One of the main principles of GDPR that will affect some businesses and probably estate / letting agents, is that data may only be used for the purpose for which it was collected and with the specific consent of that person. In other words, a business or agent couldn't store client details and mass-mail them about an unconnected matter / offer.
As a data controller, there are up to 6 lawful basis upon which data may be processed. Landlords will use up to 4 of them. You don't have to pre-specify which individual ground different items of information are being collected, viz:
CONSENT - Tenants provide personal data on request. S/he can withdraw this consent, but if there's another lawful reason why a landlord requires to retain it (legal obligation or legitimate interest) it may be retained.
If the data subject (tenant) asks for information to be removed / deleted, and a landlord has one of the lawful basis for retaining (see below), they should be told they can complain to the Information Commissioner.
CONTRACT - Collecting details to decide / form a contract (tenancy agreement).
LEGAL OBLIGATION: For example Right to Rent, HMRC and compliance with various regulations and legislation. Court action for tenancy issues - Possession. A civil action can be brought up to 6 years after an event and retaining information about a tenancy could be justified on this ground.
LEGITIMATE INTEREST: Notifying legitimate interested parties , e.g. council tax and utility providers.
Landlords will require a LOT of personal data, financial, credit, next of kin, employment, etc, etc. in order to make a business decision on granting a tenancy, and GDPR does not prevent this. Just store it and use it in accordance with the above.
(3) Data must be kept safe and secure. If a landlord was storing personal data electronically, then the device should be password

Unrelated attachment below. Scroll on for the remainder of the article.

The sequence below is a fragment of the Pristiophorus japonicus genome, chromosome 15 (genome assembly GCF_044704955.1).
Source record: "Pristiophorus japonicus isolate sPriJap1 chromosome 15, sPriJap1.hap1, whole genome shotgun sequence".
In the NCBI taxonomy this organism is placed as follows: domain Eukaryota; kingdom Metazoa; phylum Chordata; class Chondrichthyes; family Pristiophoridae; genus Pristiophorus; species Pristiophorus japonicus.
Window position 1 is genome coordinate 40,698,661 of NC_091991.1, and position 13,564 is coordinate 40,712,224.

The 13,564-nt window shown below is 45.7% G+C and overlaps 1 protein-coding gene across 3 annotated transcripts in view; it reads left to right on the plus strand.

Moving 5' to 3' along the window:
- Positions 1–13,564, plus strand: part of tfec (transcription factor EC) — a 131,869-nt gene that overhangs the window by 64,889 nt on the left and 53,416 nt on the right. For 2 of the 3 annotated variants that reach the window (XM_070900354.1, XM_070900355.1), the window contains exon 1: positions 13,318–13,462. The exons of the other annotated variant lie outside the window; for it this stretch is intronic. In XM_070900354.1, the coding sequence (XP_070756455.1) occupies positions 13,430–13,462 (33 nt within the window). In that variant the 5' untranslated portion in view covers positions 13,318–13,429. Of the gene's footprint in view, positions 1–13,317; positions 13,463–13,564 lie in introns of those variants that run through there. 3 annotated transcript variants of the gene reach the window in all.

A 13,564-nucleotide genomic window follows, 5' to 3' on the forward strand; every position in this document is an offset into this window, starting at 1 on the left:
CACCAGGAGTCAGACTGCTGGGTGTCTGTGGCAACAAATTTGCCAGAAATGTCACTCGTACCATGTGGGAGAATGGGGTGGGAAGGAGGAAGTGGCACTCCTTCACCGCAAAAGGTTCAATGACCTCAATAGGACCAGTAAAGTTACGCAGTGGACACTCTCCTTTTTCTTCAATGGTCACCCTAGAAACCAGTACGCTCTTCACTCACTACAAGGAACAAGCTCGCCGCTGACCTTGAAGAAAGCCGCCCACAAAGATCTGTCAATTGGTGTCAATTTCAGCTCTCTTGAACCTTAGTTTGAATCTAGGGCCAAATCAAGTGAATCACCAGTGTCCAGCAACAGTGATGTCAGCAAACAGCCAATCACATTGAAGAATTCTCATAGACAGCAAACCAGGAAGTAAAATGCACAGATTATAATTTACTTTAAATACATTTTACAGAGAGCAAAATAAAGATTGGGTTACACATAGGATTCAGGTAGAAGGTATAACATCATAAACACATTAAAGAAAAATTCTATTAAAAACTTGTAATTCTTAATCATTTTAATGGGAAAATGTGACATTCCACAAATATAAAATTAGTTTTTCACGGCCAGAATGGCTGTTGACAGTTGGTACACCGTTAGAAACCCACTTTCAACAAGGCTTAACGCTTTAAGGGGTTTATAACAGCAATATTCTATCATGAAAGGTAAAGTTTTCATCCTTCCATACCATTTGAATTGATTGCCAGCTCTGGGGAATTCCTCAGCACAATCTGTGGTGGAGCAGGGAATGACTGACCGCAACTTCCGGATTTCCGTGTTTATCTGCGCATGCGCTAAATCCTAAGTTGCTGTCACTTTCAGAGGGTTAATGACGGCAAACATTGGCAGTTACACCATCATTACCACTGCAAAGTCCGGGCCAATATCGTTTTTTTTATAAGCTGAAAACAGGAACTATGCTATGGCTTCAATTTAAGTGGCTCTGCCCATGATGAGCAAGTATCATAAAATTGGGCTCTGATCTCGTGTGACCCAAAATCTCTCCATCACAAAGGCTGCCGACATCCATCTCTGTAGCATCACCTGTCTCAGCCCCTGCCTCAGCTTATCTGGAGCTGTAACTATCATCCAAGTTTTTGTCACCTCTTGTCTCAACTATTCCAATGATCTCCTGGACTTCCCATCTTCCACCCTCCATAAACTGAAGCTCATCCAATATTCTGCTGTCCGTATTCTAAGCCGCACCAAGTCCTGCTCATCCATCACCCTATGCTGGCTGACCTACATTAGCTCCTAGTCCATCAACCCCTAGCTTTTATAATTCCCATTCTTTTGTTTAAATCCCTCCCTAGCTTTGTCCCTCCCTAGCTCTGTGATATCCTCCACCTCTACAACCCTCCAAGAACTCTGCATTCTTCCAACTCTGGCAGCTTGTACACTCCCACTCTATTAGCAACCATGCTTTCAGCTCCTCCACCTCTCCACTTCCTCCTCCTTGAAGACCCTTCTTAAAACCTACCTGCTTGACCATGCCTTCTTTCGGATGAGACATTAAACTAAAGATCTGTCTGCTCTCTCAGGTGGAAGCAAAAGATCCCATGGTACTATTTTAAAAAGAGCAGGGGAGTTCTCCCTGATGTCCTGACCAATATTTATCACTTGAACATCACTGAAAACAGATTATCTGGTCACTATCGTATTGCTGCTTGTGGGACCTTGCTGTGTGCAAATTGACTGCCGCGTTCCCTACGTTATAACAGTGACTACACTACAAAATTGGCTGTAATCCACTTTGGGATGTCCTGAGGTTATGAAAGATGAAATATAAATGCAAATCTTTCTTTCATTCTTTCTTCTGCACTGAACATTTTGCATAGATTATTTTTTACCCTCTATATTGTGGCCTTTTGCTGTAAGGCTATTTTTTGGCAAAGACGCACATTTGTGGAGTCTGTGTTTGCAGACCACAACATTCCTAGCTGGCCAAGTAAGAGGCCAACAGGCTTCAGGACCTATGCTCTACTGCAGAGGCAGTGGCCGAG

- protected. Storage in paper form in secure location in a locked cabinet. Most houses are hopefully secure.
(4) Third parties processing / passing information requires and always has the consent of the subject unless another lawful basis applies. This isn't rocket science and if a tenant reports a plumbing issue, landlord would e-mail tenant (thus keeping a record) if they agree to their contact number and name being provided to a plumber. Otherwise there are going to be a lot of 3-way conversations on arranging suitable appointments.
Having provided this information, the data processor (landlord) has to be assured that the third party is data compliant.
The legislation suggests that you should ask for a copy of the contractor's data management policy before disclosing data.
For longer term relationships such as letting agents, data policies should be requested (and retained) for assurance that each are complying with the data protection principles. But for ad-hoc repairs - are landlords going to contact various plumbers and ask them to e-mail their data protection policy before the customer's details are provided? It can be hard enough to get a plumber already!